Monday was fairly uneventful. I resolved to get the NYE DVD done… it’s been sitting in an almost finished state for something like a year now, the whole while sucking up nearly 10 gig of precious disk space on my Powerbook, so the situation’s a bit silly at this point. Unfortunately I decided not to go the full hog and use DVD Studio Pro – since I’d already decided to just use iMovie rather than Final Cut, which quickly proved itself – and instead tried out iDVD. I’ve used iDVD before, usually for quick camera-to-DVD runs, which typically involve little more than importing the video, slapping on whatever basic menu template seems appropriate, and burning.
Unfortunately, beyond that, iDVD and I have issues. Serious ones. The we’re-not-speaking-this-year kind of issues. It’s hard to say they’re bugs in iDVD, that I keep having problems with… more just, I think, I’m not following the prescribed usage pattern. I’ve had to restart the iDVD project from scratch four times now. I think we’re even less compatible than Core Data and I… Anyway, it drove me nuts most of Monday… in the end I actually had a breakthrough with one problem – twice, in fact, so I’m overloaded with solutions for that one now – which gave me a good buzz. I then figured it was probably close-enough’s-good-enough, and burnt a test DVD. Unfortunately, it showed up some problems with arrowed navigation that I hadn’t caught on computer, since of course there I just use the mouse. D’oh. I really don’t want to burn 25 copies of a DVD which makes your hair fall out just trying to pick a scene, but at the same time I don’t want my hair falling out trying to figure out how to fix the damn thing.
And my dad’s TV and his parents’ both display exactly and only the “tv-safe” area, which is such a crock. I had thought, when I was testing it on my computer prior to burning, that I should perhaps make sure everything fits in the “tv-safe” area… but then I thought, nah, if your tv’s that old and crap that it can’t display the full picture, that’s your problem.
Anyway, I’ll probably get back at it later.
That problem I mentioned, by the way, arises when you change the chapter markers in iMovie. When I first did it, iDVD didn’t pick up the changes at all, so I figured it couldn’t. It took me a while, but I figured out how to get iDVD to import the movie again in a parallel menu subtree, and then replace the old chapters with the new ones. It’s actually intelligent enough, when you import a movie already on the DVD, to not produce two copies.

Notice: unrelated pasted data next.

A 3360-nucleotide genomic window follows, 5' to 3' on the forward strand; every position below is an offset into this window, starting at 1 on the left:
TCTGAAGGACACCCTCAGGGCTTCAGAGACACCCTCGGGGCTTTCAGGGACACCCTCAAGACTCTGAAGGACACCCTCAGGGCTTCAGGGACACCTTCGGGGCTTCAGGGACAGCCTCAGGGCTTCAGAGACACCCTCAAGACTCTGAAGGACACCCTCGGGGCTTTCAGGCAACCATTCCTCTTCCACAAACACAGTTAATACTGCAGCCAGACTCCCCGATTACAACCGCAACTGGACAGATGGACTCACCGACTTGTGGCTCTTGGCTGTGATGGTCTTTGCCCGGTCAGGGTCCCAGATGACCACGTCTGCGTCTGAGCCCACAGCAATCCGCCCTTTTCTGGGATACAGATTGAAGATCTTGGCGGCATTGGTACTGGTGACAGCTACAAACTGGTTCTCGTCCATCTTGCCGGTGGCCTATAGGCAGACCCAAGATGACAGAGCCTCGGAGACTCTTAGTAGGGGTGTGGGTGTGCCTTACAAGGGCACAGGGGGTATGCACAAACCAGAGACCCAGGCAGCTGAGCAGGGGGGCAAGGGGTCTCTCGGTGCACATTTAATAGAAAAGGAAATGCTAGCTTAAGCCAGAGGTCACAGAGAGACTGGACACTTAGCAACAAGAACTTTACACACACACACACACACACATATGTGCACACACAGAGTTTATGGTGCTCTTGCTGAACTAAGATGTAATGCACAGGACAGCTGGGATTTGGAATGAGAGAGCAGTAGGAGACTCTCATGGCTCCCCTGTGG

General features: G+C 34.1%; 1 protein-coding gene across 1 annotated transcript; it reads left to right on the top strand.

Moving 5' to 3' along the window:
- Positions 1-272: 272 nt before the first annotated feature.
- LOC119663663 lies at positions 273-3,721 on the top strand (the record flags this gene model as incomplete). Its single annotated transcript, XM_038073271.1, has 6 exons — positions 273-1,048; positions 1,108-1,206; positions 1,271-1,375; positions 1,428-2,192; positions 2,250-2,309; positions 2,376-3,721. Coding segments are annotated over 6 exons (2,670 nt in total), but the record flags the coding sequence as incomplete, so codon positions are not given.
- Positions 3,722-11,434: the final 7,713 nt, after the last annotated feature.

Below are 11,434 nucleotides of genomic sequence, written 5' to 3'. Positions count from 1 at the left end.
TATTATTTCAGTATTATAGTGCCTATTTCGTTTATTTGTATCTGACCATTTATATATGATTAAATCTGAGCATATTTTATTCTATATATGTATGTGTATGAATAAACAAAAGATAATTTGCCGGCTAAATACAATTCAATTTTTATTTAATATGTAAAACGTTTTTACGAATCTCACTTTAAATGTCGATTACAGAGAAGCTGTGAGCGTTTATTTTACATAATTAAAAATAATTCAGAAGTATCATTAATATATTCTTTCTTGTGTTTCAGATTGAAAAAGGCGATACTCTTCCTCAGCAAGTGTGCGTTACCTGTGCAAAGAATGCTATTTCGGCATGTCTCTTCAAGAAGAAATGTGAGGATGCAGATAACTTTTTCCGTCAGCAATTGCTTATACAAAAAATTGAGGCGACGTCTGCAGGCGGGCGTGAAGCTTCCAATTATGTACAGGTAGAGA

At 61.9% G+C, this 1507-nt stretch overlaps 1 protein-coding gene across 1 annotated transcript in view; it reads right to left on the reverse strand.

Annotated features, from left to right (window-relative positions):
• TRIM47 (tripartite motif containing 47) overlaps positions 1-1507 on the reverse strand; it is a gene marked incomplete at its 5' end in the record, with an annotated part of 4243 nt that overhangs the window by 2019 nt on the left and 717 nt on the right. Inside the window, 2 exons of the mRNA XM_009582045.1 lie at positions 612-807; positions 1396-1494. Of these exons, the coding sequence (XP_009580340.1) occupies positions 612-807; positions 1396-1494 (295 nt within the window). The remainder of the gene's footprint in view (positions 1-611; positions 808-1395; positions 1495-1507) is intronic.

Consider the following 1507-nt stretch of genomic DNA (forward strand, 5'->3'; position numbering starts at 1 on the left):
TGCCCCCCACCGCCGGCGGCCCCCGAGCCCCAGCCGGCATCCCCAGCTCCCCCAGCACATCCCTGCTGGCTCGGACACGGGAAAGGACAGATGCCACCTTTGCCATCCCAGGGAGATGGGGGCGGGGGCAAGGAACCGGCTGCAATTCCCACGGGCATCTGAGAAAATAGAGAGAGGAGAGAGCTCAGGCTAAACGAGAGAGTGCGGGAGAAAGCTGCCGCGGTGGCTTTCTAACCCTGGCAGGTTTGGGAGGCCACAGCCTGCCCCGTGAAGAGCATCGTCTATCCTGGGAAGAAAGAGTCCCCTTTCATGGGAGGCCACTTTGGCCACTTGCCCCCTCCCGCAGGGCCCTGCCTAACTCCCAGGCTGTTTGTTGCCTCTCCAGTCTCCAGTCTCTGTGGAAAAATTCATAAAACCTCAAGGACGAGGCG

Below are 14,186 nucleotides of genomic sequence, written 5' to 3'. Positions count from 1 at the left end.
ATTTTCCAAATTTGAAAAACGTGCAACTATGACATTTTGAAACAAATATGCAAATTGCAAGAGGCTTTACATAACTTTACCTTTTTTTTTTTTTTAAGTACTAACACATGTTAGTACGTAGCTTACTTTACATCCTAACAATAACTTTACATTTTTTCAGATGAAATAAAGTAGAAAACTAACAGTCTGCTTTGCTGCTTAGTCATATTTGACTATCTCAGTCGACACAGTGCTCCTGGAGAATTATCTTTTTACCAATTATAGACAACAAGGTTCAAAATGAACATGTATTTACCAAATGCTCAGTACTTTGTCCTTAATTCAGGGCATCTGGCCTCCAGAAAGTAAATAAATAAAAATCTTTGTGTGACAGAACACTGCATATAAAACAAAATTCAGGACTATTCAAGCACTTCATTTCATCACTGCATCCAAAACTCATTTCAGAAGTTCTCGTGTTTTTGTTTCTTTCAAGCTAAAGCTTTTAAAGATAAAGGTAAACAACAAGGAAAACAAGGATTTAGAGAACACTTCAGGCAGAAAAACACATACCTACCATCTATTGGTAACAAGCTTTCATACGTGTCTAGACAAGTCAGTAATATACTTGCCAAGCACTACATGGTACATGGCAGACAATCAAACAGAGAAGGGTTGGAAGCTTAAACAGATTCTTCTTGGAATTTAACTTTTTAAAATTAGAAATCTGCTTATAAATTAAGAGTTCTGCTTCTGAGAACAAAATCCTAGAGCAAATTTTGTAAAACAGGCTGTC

The next problem, the one I discovered on Monday, was that two of the chapter markers in iDVD pointed to the wrong places in the movie. This was the case in the iMovie project as well. I have no idea why – I’m sure I didn’t do that, as where they ended up made absolutely no sense… bizarre… so, I corrected them in iMovie. iDVD didn’t notice. Through a lot of trial and error, I discovered that iDVD won’t notice chapters moving unless they have exactly the same name in iMovie as in iDVD. And of course when I’d first imported them into iDVD, I’d had to shorten all the names because the template I was using was too cramped. D’oh. Renaming the chapters in iMovie fixed the problem – for all but one chapter. It stubbornly refused to fix itself.
And that’s what I spent half of Monday trying to figure out. Why this one chapter just would not budge. At one point I got fed up enough to try to edit the project file directly – since I noticed iMovie saves it’s data in a straightforward plist. Alas, iDVD uses some binary format – possibly binary plist for all I know, but it deterred me nonetheless.
Anyway, I eventually thought to employ the aforementioned second-import trick once more, and that worked. Such a simple workaround, it made me cringe at all the wasted time trying to find a “proper” solution.
Still, it frustrates me no end that what should have been automatic – updating the chapters in iDVD if they’re changed in iMovie – turned into a full-day saga. I really want to like iDVD, I really do, but it just seems to hate me.